Debra's first visit to San Diego
In 1966 I entered the third grade at the Wolcott Elementary School in Davison Michigan. Debra Melanson’s family had just moved into the school district and that was the first time I saw her. Although we were just kids it really was “love at first sight” although I just couldn’t muster up the courage to talk to her. From that point on though I couldn’t stop thinking about her. Not in the “stalker” sense but more “oh my GOD I don’t know what to say” sort of way. Typical of kids at that age though really. My mother just kept telling me “Oh honey, it’s nothing more than puppy-love and it’ll pass.” But it never did. Ever.
Until 1970 when we entered the Davison Junior High School we had managed to always end up in the same classroom but of course Junior high in those days was designed to prepare students for high school and college in that your classes were in different rooms with different teachers throughout the day. As fate would have it, we only had one or two classes that were the same so of course the only time I got to see her was in passing in the hallway. By that time though the only words I could get out of my mouth were “Hi Debra…” to which she would just politely answer back and keep on walking. I used to ride a bicycle all over the place by then so when I discovered that she and her family lived in a small old farm house just a mile and half from me I decided to just ride up and try and talk with her outside of school. Unfortunately when I arrived, she, her two sisters and one brother were out and about with their mother and only her father was home. He invited me inside to sit and “talk” a bit and although I was shy as hell I stepped inside, shaking like a leaf on a tree in a tornado. I sat there in the living room as her father grilled me for what seemed to be an eternity! He wanted to know all the usual “father” stuff such as “so do you play sports”, “what are you parents names” and the ever popular “what are your intentions towards my daughter”. Finally he decided it was time for me to go so he could “get on” with his day so I jumped on that bicycle and peddled home just as fast as I could. The next week when it was time to go back to school I was looking forward to a potential conversation with Debra about my having met her father… but again, I couldn’t get up the courage to say a word to her. Not a peep. I was somewhat surprised that by the end of the week she hadn’t tried to ask me about it either. Debra as it turns out had no clue that this event had ever taken place until I told her about it decades after it happened.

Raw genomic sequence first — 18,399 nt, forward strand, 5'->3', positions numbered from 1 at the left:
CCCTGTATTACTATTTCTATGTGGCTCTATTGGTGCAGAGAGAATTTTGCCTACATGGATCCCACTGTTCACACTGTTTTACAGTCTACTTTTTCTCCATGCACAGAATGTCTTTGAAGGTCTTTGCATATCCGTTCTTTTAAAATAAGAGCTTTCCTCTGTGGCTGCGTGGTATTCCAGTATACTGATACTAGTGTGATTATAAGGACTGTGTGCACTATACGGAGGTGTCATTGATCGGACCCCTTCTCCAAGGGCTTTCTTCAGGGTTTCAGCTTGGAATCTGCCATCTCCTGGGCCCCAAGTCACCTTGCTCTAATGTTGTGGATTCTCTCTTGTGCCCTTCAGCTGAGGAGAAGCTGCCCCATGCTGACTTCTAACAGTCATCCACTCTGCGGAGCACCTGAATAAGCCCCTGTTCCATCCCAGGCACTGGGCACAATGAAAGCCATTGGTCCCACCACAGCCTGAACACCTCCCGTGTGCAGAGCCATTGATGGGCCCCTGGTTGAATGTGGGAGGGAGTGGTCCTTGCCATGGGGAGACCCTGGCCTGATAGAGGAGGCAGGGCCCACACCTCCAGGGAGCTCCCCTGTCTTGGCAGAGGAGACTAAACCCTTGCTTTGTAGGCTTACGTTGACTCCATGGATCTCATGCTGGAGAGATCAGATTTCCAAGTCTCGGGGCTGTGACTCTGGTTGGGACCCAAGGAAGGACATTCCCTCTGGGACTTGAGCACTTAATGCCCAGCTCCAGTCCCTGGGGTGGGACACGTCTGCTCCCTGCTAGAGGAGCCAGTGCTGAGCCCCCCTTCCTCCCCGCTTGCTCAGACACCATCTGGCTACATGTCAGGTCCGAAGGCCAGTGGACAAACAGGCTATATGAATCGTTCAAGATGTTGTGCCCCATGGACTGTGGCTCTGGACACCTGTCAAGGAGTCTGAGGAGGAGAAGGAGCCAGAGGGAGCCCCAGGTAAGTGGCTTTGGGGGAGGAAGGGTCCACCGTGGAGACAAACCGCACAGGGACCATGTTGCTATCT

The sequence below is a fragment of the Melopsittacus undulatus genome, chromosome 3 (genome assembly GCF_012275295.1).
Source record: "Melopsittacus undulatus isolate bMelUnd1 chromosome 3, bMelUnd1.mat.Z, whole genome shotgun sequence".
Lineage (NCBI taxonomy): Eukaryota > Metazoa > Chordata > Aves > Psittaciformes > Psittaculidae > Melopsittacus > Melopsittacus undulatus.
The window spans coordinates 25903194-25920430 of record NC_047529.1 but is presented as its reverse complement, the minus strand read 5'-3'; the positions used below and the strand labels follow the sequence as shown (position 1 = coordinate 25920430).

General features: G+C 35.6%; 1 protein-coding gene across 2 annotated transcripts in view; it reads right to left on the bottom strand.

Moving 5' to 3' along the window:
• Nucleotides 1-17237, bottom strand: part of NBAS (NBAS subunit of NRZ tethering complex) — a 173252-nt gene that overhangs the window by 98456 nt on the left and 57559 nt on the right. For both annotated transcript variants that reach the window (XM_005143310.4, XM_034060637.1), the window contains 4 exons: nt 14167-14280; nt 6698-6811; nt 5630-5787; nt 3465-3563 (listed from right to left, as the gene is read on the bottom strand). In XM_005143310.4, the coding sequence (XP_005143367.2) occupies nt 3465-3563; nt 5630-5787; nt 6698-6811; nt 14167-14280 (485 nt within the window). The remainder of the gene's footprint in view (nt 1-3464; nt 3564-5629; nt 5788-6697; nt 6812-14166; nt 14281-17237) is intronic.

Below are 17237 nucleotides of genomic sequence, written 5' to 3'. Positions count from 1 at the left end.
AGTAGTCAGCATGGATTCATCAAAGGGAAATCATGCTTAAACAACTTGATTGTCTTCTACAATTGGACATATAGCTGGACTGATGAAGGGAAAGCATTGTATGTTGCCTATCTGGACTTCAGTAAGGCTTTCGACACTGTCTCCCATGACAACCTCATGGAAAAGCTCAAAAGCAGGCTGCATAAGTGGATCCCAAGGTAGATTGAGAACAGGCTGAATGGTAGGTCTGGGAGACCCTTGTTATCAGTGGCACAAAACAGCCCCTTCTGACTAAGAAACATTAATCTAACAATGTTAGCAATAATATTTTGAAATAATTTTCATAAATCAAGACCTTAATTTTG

In 1972 we were the first Freshman class in the “new high school” that had been built for the district. But even this brought no change in my personality and all I could do was stand back and watch as she’d walk down the hallway with her friends. She had joined the “Pom-Pom Squad” by then so naturally I marveled at her beauty in those cute little outfits they wore. The agony continued all the way up until our senior year (1975 – 1976) when finally I decided to just bite the bullet and TALK to her. It was May 1976 and the school year was coming to a close and I knew it would likely be my last chance to ever see her again. She was sitting in the grass with two of her friends on the north-east lawn of the school. I gathered up every ounce of courage I could find, walked up to her , said “hello” and proceeded to ask how she was. Her first words were to inform me that she was all excited about being engaged and that the wedding was to take place in July of that year. My heart SANK. Like a balloon that had been released… I deflated… I was crushed knowing that I had blown any chance I had with her. I gathered up the pieces of my broken heart, casually congratulated her, turned and walked away never to see her again.